Shell is a multinational oil and gas corporation located in the Netherlands and run by Ben van Beurden, its chief executive officer. In 2020, Forbes reported sales of $311.6 billion.
In 2020, Shell disclosed carbon dioxide equivalent emissions of 1,377 million metric tonnes. It is predicted that its planned emissions from 2018 to 2030 will account for around 1.6% of the global 1.5°C carbon budget.
Campaigners say that the company’s decision to aim for a 20% reduction in emissions intensity by 2030 instead of an absolute reduction in emissions in the near future is “basically putting off hard decisions.”
The company anticipates that its overall emissions from energy products will remain below what they were in 2018, but the global reduction in emissions of fossil fuels must be much greater than what it was.
Their goals are restricted to their own statistic, “Net Carbon Footprint.” Shell’s net-zero goal for Scope 3 only applies to its energy products. It does not include its other businesses, like petrochemicals, which make 17 million metric tons of chemicals every year.
This is despite the significant climate implications of the petrochemicals used to produce plastics. Additionally, some of the company’s significant fossil fuel trading procedures are left out.
Shell states that if the rate at which society alters its energy consumption accelerates, the company intends to contribute to this transition. If the rate of change increases, we will not be able to move as swiftly.
Also, the company won’t change its basic business budgets and plans until they are “in line with the march toward a net emissions economy in society and among Shell’s customers.”
It is not at all clear how Shell will decide on this, and if it so chooses, the company may essentially be able to opt-out of its obligations.
This method also ignores the fact that, through the Paris Agreement of 2015, the world’s governments agreed on a path toward a net-zero economy more than five years ago.
In addition to continuing to make fossil fuels, the company plans to make “nature-based offsets” and CCS, like planting trees, a much bigger part of its business.
Even though the targets based on the science Initiative criteria for climate action say that offsets can’t be used to reach near-term climate goals, this is still the case.
The company’s published plan for the world includes a big role for fossil fuels even in 2100, as well as a lot of CCS use and planting trees in an area about the size of Brazil.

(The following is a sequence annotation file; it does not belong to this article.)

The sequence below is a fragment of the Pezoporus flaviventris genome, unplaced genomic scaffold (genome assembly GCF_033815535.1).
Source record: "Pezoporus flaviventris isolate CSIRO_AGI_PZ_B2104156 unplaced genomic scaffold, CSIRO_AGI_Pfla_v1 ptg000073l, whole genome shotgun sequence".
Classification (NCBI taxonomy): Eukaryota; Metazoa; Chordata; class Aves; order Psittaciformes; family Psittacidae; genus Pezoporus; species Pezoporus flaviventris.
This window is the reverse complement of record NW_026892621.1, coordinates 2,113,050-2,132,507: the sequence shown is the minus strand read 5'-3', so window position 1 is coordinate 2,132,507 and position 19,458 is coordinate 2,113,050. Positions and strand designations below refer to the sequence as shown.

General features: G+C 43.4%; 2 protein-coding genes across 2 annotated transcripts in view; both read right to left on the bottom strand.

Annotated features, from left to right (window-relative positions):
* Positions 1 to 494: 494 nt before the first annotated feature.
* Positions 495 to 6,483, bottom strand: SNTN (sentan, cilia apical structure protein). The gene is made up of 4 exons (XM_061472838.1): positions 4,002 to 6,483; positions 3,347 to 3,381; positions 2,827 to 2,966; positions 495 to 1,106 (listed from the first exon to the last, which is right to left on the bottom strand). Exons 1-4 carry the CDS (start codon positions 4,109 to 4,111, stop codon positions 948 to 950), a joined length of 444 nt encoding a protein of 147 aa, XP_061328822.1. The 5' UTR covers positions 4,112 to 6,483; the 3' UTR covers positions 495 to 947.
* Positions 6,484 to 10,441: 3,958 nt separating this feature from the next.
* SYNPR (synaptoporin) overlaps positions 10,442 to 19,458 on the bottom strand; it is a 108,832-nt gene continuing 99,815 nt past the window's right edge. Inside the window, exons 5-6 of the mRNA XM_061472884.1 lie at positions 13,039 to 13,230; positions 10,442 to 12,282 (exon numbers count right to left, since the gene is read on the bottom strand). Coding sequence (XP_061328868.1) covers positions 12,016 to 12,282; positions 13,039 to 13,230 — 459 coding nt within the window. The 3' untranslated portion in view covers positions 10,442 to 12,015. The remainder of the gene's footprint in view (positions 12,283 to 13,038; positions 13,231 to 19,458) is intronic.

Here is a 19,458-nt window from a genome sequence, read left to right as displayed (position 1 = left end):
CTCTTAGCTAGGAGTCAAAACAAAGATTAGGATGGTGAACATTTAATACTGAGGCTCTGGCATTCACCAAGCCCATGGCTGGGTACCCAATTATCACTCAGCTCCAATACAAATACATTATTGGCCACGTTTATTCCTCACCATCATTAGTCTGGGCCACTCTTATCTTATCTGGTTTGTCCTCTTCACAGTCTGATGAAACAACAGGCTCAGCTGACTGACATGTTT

This strategy has been criticized for being “delusional.” In addition, activists have warned that depending on massive tree plantations as offsets have its own detrimental environmental effects.
Businesses must “prioritize decreasing their own emissions” first, according to best practices for offsets.
They were responsible for a lot more CO2 emissions in 2020 than the twenty-five million metric tons it wanted to absorb by 2030 and the one hundred twenty million metric tons it wanted to “offset” by 2030.
Is This A Case Of Greenwashing?
It is hard to believe, yet it must be stated. The petroleum business is not your ally. No matter how ethical it says it is, as long as it keeps investing in fossil fuels, it speeds up climate change and the end of the world as we know it.
One would assume that this fact is self-evident to everyone. In contrast, I have spoken with hundreds of environmentalists over the past few weeks who appear to believe that Shell is on their side.
Mark Rylance gave a great speech last week about why he was leaving the Royal Shakespeare Company because it was sponsored by BP.
The oil business subsidized inexpensive tickets for young people. The world that these young people will inherit may be in shambles, but they can watch some wonderful television. This consists of bread and circuses, minus the bread.
Shell announced a $300 million fund for “investing in natural ecosystems” over the next three years two months ago.
It is claimed that this will “assist the transition to a low-carbon future.” It wants to pay for replanting to make up for some of the greenhouse gases it makes by getting oil and gas.
In conversations with environmental activists from throughout the world, I consistently hear the same theme: Shell is reforming, and Shell is honest; shouldn’t we support it?
The fund is big, but it’s not even close to what Shell makes every year, which is $24 billion. In its annual report, Shell’s shift to a low-carbon future is almost unnoticeable.
It does not include renewable energy in its summary of financial outcomes. When I inquired with the company about its income from low-carbon technologies, it informed me that it did not have a specific figure.
Neither could it tell me how much it had invested in them in the previous year. In 2018, though, it spent $25 billion on oil and gas, including looking for new fossil fuel deposits in the Gulf of Mexico and off the coasts of Brazil and Mauritania.
It has 1,400 mineral leases in Canada, where it makes crude oil from tar sands using synthetic crude oil.
Shell’s strategy is so obvious that it is barely debatable. It wants to stay in the business of fossil fuels, but it has to fight against regulations that could stop it.
If the company is unwilling to quit its cash generators, it must alter how people see its activity. In my opinion, Shell’s natural ecosystems fund is blatant greenwashing.
However, the company’s strategy is effective. A stunning number of people who should be opposing Shell instead view it as a greener option to Exxon, having been misled by the company’s sleazy investments.